AGER-2, the USS Pueblo. From Wikipedia: USS Pueblo (AGER-2) is a Banner-class Environmental Research Ship, attached to Navy intelligence, which was attacked and captured by North Korean forces on 23 January 1968, in what is known today as the Pueblo incident or alternatively, as the Pueblo crisis. The seizure of the U.S. Navy ship and its 83 crew members, one of whom was killed in the attack, came less than a week after President Lyndon B. Johnson's "State of the Union" address to the United States Congress, just a week before the start of the "Tet Offensive" in South Vietnam during the Vietnam War, and only three days after 31 men of North Korea's "KPA Unit 12" had crossed the Korean Demilitarized Zone (DMZ) and killed 26 South Koreans in an attempt to attack the South Korean "Blue House" (executive mansion) in the capital Seoul. The taking of Pueblo and the abuse and torture of its crew during the subsequent 11-month prisoner drama became a major Cold War incident, raising tensions between the western democracies and the Union of Soviet Socialist Republics and People's Republic of China. North Korea stated that the Pueblo deliberately entered their territorial waters 7.6 miles away from Ryo Island, and the logbook shows that they intruded several times.[1] However, the United States maintains that the vessel was in international waters at the time of the incident and that any purported evidence supplied by North Korea to support its statements was fabricated.[2] Pueblo, still held by North Korea today, officially remains a commissioned vessel of the United States Navy.[3] Since early 2013, the ship has been moored along the Botong River in Pyongyang, and used there as a museum ship.[4] Pueblo is the only ship of the U.S. Navy still on the commissioned roster currently being held captive.[5]

2015-04-12 DPRK – G0631497- Donenfeld – 4096wm

AGER-2, the USS Pueblo. From Wikipedia: USS Pueblo (AGER-2) is a Banner-class Environmental Research Ship, attached to Navy intelligence, which was attacked and captured by North Korean forces on 23 January 1968, in what is known today as the Pueblo incident or alternatively, as the Pueblo crisis.

The seizure of the U.S. Navy ship and its 83 crew members, one of whom was killed in the attack, came less than a week after President Lyndon B. Johnson’s “State of the Union” address to the United States Congress, just a week before the start of the “Tet Offensive” in South Vietnam during the Vietnam War, and only three days after 31 men of North Korea’s “KPA Unit 12” had crossed the Korean Demilitarized Zone (DMZ) and killed 26 South Koreans in an attempt to attack the South Korean “Blue House” (executive mansion) in the capital Seoul. The taking of Pueblo and the abuse and torture of its crew during the subsequent 11-month prisoner drama became a major Cold War incident, raising tensions between the western democracies and the Union of Soviet Socialist Republics and People’s Republic of China.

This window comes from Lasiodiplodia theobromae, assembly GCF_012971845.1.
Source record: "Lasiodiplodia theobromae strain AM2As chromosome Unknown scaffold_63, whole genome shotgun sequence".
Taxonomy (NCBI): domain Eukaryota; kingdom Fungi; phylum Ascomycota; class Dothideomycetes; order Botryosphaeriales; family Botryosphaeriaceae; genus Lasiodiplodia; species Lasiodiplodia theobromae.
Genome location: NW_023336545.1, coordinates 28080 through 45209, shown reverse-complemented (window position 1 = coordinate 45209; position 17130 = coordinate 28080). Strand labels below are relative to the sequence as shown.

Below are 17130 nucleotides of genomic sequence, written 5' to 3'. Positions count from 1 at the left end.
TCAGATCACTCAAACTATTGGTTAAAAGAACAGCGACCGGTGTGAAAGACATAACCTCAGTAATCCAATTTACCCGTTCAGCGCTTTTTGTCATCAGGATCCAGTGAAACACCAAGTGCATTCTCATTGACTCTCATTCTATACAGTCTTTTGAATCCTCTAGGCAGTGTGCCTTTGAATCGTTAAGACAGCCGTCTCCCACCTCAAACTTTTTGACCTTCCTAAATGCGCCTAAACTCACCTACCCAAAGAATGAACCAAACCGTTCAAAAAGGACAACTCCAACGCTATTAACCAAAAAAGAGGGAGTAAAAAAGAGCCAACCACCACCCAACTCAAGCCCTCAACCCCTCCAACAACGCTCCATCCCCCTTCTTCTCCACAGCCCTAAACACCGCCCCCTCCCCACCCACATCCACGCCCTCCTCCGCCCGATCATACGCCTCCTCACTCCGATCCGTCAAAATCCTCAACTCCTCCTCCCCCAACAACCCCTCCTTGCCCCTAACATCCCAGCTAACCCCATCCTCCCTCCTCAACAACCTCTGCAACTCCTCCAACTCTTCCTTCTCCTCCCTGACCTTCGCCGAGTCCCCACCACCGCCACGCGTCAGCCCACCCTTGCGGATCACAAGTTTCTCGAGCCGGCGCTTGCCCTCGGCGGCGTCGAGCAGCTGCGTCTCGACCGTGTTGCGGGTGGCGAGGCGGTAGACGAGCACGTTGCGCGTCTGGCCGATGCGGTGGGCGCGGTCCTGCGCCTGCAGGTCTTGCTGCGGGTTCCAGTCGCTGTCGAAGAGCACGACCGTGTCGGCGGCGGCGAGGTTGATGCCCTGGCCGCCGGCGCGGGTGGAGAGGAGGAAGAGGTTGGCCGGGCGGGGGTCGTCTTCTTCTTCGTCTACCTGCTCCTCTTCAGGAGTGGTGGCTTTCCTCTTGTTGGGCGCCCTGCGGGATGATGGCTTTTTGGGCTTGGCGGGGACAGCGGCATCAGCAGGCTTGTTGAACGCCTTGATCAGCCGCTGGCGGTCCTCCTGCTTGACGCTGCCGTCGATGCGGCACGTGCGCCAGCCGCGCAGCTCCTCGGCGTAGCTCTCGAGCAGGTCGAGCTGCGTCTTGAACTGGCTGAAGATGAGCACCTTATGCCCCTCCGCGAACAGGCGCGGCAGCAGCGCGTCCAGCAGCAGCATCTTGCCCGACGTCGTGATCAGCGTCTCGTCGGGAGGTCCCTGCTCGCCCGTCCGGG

North Korea stated that the Pueblo deliberately entered their territorial waters 7.6 miles away from Ryo Island, and the logbook shows that they intruded several times.[1] However, the United States maintains that the vessel was in international waters at the time of the incident and that any purported evidence supplied by North Korea to support its statements was fabricated.[2]

Pueblo, still held by North Korea today, officially remains a commissioned vessel of the United States Navy.[3] Since early 2013, the ship has been moored along the Botong River in Pyongyang, and used there as a museum ship.[4] Pueblo is the only ship of the U.S. Navy still on the commissioned roster currently being held captive.[5]

Technical Details

  • Camera: e.[5]
  • Taken: 2015/04/12
  • Focal length: 3mm
  • Aperture: f/2
  • Exposure: 1/640 second
  • ISO: 100

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